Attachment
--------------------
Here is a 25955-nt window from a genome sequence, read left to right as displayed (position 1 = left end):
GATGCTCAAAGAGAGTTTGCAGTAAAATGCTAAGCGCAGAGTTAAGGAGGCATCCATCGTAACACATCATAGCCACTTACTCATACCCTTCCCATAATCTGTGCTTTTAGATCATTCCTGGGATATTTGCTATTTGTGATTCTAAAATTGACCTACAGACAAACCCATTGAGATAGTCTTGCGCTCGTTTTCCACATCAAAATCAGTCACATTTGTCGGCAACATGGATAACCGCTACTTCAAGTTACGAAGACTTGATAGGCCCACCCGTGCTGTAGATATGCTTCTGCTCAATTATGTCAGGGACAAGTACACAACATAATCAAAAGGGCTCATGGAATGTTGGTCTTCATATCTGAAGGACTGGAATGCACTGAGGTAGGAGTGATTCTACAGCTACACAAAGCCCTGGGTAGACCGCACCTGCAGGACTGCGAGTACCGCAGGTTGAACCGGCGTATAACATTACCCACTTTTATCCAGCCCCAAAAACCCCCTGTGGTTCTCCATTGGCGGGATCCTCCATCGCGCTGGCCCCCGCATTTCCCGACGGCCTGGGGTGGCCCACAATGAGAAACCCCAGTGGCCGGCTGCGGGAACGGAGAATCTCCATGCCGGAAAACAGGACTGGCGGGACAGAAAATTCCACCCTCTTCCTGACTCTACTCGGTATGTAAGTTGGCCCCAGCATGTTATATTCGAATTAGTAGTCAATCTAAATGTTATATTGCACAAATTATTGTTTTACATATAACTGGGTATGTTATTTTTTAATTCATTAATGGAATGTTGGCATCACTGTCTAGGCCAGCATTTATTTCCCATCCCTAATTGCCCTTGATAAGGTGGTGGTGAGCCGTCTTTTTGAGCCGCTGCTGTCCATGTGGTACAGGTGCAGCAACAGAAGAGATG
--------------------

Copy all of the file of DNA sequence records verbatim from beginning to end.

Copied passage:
Here is a 25955-nt window from a genome sequence, read left to right as displayed (position 1 = left end):
GATGCTCAAAGAGAGTTTGCAGTAAAATGCTAAGCGCAGAGTTAAGGAGGCATCCATCGTAACACATCATAGCCACTTACTCATACCCTTCCCATAATCTGTGCTTTTAGATCATTCCTGGGATATTTGCTATTTGTGATTCTAAAATTGACCTACAGACAAACCCATTGAGATAGTCTTGCGCTCGTTTTCCACATCAAAATCAGTCACATTTGTCGGCAACATGGATAACCGCTACTTCAAGTTACGAAGACTTGATAGGCCCACCCGTGCTGTAGATATGCTTCTGCTCAATTATGTCAGGGACAAGTACACAACATAATCAAAAGGGCTCATGGAATGTTGGTCTTCATATCTGAAGGACTGGAATGCACTGAGGTAGGAGTGATTCTACAGCTACACAAAGCCCTGGGTAGACCGCACCTGCAGGACTGCGAGTACCGCAGGTTGAACCGGCGTATAACATTACCCACTTTTATCCAGCCCCAAAAACCCCCTGTGGTTCTCCATTGGCGGGATCCTCCATCGCGCTGGCCCCCGCATTTCCCGACGGCCTGGGGTGGCCCACAATGAGAAACCCCAGTGGCCGGCTGCGGGAACGGAGAATCTCCATGCCGGAAAACAGGACTGGCGGGACAGAAAATTCCACCCTCTTCCTGACTCTACTCGGTATGTAAGTTGGCCCCAGCATGTTATATTCGAATTAGTAGTCAATCTAAATGTTATATTGCACAAATTATTGTTTTACATATAACTGGGTATGTTATTTTTTAATTCATTAATGGAATGTTGGCATCACTGTCTAGGCCAGCATTTATTTCCCATCCCTAATTGCCCTTGATAAGGTGGTGGTGAGCCGTCTTTTTGAGCCGCTGCTGTCCATGTGGTACAGGTGCAGCAACAGAAGAGATG